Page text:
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June 15, 2016 7:01 am

The New York Times Discovers a ‘Decorous’ Jew

avatar by Ira Stoll

Email a copy of "The New York Times Discovers a ‘Decorous’ Jew" to a friend
Bjorn Amelan left, with his brother and mother. Photo: Facebook.

Bjorn Amelan left, with his brother, mother and cousin. Photo: Facebook.

Sometimes the anti-Jewish bias in the New York Times shows up in the strangest places. The latest example was in T Magazine, the newspaper’s ad-filled moneymaker of a glossy Sunday style magazine. It featured a profile of a 64-year-old black, gay dancer/choreographer Bill T. Jones, whose “husband and companion in all things, the artist Bjorn Amelan,” is described as “a warm and decorous French Jew.” Mr. Amelan is accompanied by “his 95-year-old mother, Dora, a Holocaust survivor.”

What is up with the Times describing anyone as a “decorous” Jew? Are readers supposed to be surprised that Mr. Amelan isn’t loud, pushy or obnoxious? Are Jews assumed to be not decorous unless they are specifically described as such? Describing a Jew as “decorous” is like describing a black person as “articulate” — it’s the kind of compliment that tells more about the unfortunate stereotypes held by the writer than it does about the person being described.

The article gets even worse. The author writes of Mr. Jones: “His company had just performed an early version of the first part of ‘Analogy,’ called ‘Dora: Tramontane,’ which draws on his mother-in-law’s personal history, that of a Jewish girl in a Jewish family that, like so many families of the era and the region, was, during the war, vandalized by fate.”

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That’s just nonsense. The Jewish families of Europe during World War II weren’t “vandalized by fate.” They were vandalized by the Nazis and their collaborators. Assigning the guilt or responsibility to “fate” is a kind of sleight of hand, a rhetorical formulation that the Times uses to absolve the human individuals involved of their guilt, moral responsibility and free will.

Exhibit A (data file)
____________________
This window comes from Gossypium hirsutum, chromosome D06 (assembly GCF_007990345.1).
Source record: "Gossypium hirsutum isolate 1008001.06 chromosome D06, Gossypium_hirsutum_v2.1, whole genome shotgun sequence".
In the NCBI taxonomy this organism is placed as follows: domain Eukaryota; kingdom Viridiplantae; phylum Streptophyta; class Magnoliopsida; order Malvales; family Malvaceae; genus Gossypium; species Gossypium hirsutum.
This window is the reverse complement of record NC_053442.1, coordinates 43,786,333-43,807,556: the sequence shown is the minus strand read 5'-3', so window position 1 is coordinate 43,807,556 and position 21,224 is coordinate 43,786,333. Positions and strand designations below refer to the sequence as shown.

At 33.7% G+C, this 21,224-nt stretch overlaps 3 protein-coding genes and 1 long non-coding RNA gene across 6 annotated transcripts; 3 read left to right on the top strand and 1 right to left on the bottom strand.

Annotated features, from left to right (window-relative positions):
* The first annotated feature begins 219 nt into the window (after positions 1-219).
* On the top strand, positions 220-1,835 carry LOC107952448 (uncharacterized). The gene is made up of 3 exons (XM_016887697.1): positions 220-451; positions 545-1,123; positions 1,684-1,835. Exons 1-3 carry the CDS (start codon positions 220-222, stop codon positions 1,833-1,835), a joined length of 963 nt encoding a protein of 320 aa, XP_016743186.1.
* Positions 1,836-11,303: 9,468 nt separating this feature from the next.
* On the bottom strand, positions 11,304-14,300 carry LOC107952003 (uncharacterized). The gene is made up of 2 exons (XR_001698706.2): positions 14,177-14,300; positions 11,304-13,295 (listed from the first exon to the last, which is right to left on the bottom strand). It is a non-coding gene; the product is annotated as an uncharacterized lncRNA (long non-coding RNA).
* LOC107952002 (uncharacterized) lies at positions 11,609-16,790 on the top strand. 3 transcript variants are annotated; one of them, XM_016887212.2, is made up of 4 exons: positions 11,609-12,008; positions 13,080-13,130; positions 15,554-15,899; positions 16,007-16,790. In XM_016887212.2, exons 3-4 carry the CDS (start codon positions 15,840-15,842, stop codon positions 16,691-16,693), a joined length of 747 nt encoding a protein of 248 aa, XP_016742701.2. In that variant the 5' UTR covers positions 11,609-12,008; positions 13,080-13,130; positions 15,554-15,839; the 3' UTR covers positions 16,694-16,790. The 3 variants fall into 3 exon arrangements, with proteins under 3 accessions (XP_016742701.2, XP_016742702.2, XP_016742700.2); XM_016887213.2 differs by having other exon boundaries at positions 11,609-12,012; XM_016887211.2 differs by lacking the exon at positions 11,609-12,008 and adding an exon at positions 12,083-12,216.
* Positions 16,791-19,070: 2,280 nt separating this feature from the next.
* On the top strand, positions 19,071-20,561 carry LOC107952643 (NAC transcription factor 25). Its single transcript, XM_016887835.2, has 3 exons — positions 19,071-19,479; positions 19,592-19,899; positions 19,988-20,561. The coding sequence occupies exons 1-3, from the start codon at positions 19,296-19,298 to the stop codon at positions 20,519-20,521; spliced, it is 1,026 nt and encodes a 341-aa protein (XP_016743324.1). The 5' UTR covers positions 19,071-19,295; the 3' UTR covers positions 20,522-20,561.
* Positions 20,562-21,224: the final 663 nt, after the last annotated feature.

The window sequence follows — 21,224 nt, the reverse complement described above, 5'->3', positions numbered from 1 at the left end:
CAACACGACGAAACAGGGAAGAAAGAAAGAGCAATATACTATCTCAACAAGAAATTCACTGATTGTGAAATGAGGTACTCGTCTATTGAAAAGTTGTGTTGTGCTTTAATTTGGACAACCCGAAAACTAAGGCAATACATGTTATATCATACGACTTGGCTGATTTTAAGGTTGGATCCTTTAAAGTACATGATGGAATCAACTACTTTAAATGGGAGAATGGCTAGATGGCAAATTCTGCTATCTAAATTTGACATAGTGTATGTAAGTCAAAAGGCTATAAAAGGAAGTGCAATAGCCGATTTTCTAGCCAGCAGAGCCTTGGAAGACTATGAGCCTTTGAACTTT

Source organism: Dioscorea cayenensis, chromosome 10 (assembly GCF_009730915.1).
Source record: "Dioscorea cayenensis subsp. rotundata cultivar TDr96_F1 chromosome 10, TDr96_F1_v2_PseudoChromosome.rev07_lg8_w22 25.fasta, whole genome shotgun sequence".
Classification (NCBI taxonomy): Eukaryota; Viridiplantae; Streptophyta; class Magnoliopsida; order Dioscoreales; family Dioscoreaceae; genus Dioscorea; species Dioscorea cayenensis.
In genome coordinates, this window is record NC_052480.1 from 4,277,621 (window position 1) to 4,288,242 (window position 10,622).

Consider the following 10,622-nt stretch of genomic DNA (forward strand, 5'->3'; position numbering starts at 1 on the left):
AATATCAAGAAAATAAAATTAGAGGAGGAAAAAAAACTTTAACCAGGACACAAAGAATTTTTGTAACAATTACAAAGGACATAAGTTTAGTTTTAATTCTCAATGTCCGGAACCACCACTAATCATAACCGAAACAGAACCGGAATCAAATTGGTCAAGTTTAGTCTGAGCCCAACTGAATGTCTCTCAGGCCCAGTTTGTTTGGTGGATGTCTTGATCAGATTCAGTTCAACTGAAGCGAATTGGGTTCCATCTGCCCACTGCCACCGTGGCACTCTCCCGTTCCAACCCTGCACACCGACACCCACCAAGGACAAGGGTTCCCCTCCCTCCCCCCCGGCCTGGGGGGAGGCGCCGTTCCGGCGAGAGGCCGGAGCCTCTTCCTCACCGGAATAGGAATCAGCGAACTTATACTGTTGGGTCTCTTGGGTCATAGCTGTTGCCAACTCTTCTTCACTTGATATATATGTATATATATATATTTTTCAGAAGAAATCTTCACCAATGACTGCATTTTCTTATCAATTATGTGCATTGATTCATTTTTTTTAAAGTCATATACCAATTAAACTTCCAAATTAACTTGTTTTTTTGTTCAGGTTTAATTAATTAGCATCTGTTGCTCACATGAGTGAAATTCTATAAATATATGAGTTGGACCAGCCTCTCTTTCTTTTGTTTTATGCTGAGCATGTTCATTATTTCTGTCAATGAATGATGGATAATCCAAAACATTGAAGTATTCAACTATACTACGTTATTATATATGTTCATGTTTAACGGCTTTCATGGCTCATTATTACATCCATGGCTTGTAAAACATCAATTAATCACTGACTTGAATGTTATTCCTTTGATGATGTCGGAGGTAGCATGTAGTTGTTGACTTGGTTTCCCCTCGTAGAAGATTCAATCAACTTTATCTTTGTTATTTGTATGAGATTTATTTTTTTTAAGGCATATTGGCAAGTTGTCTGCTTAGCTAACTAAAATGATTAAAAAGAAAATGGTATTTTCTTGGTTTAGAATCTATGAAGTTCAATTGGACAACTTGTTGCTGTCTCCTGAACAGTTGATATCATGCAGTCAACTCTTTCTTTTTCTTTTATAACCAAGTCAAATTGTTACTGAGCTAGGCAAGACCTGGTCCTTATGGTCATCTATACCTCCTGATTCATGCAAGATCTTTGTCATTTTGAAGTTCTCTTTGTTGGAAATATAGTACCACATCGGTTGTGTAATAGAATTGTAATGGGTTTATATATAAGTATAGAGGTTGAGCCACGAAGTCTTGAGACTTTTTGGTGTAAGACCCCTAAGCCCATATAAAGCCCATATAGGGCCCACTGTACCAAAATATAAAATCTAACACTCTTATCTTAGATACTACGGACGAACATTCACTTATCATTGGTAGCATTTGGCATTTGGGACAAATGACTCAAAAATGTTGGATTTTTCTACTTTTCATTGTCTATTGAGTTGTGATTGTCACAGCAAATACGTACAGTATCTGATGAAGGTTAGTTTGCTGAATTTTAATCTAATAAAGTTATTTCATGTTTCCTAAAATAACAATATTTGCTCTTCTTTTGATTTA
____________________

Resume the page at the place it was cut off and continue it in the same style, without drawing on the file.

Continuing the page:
It’s all the sort of thing that might cause me to hurl the magazine across the room in a fit of disgust if I weren’t such a decorous Jew myself. Here’s the thing: the vandalization of the Jews hasn’t stopped. And it’s not “fate” that is responsible these days, no more than it was in the last century, but the individual writers and editors at the Times who produce this nasty stuff.

More of Ira Stoll’s media critique, a regular Algemeiner feature, can be found here.

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  • Melody

    Ira, I am a friend of your parents’.

    As a person born in Brooklyn, I grew up with the NY Times, at least the Sunday edition. As an adult living in MA, I have a subscription to the Times, partially out of nostalgia for my hometown & its leading newspaper, & partially for the mostly well-written content.

    But it is infuriating the way Times writers (and editors) publish articles – having nothing to do with religion per se – and note the religion of people in the article only when those people are Jewish.

    They always manage to slip something in, like “she’s the daughter of Jewish immigrants from Poland” or “he got his skills from his Russian Jewish grandfather” – but never “she’s the daughter of Protestant immigrants from England” – no, it’s just “she’s the daughter of immigrants from England”.

    I’ve written to Times writers/columnists to protest a couple of times, but they refuse to acknowledge the problem. Either they’re blind to the bias or they are simply evil.

  • Harry Klaristenfeld

    It is hardly surprising that the NY Times chooses to describe the Jewish experience during World War II as “vandalized by fate” since this is a convenient, self-serving way of ignoring the Times’ complicity in the Holocaust as documented in “Buried by the Times” and “While Six Million Died”.

  • ZG

    The NYT is a bigoted, racist antisemitic rug.

  • I share your disgust!

  • ART

    And what religion is Mr. Jones?

  • Robby

    The NY Times is an anti-Semitic rag. I do read it, but i never pay for it. I read it in a grocery store that allows me to read it for free…or sometmes in the local library.

  • Lia

    Thank you again, all day and every day, Mr Stoll. Should the NYT ever turn into a responsible & trustworthy paper, it will largely be thanks to you and others like you.

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